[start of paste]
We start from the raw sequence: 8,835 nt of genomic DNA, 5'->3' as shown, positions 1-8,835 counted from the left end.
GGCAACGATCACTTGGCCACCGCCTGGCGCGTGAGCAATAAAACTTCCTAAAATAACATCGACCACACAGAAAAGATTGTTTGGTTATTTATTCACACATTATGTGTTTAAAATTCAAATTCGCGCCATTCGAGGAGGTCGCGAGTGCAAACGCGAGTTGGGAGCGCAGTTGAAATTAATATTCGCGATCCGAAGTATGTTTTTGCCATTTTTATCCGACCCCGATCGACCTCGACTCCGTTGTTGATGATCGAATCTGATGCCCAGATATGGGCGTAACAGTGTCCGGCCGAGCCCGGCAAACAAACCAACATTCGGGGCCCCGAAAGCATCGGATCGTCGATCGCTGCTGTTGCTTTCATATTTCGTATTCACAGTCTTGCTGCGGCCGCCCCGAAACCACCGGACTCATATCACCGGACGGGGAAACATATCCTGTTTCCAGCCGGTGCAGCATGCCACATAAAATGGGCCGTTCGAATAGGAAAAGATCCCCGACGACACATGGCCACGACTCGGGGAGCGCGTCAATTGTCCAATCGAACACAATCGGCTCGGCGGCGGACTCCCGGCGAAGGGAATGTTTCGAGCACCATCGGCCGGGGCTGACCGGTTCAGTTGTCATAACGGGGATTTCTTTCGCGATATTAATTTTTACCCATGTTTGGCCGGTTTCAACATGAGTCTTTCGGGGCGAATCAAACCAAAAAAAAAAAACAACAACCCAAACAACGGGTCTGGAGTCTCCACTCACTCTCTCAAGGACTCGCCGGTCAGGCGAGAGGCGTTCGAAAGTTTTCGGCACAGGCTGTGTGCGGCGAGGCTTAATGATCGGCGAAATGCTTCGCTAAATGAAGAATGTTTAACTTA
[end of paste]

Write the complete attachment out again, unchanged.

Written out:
We start from the raw sequence: 8,835 nt of genomic DNA, 5'->3' as shown, positions 1-8,835 counted from the left end.
GGCAACGATCACTTGGCCACCGCCTGGCGCGTGAGCAATAAAACTTCCTAAAATAACATCGACCACACAGAAAAGATTGTTTGGTTATTTATTCACACATTATGTGTTTAAAATTCAAATTCGCGCCATTCGAGGAGGTCGCGAGTGCAAACGCGAGTTGGGAGCGCAGTTGAAATTAATATTCGCGATCCGAAGTATGTTTTTGCCATTTTTATCCGACCCCGATCGACCTCGACTCCGTTGTTGATGATCGAATCTGATGCCCAGATATGGGCGTAACAGTGTCCGGCCGAGCCCGGCAAACAAACCAACATTCGGGGCCCCGAAAGCATCGGATCGTCGATCGCTGCTGTTGCTTTCATATTTCGTATTCACAGTCTTGCTGCGGCCGCCCCGAAACCACCGGACTCATATCACCGGACGGGGAAACATATCCTGTTTCCAGCCGGTGCAGCATGCCACATAAAATGGGCCGTTCGAATAGGAAAAGATCCCCGACGACACATGGCCACGACTCGGGGAGCGCGTCAATTGTCCAATCGAACACAATCGGCTCGGCGGCGGACTCCCGGCGAAGGGAATGTTTCGAGCACCATCGGCCGGGGCTGACCGGTTCAGTTGTCATAACGGGGATTTCTTTCGCGATATTAATTTTTACCCATGTTTGGCCGGTTTCAACATGAGTCTTTCGGGGCGAATCAAACCAAAAAAAAAAAACAACAACCCAAACAACGGGTCTGGAGTCTCCACTCACTCTCTCAAGGACTCGCCGGTCAGGCGAGAGGCGTTCGAAAGTTTTCGGCACAGGCTGTGTGCGGCGAGGCTTAATGATCGGCGAAATGCTTCGCTAAATGAAGAATGTTTAACTTA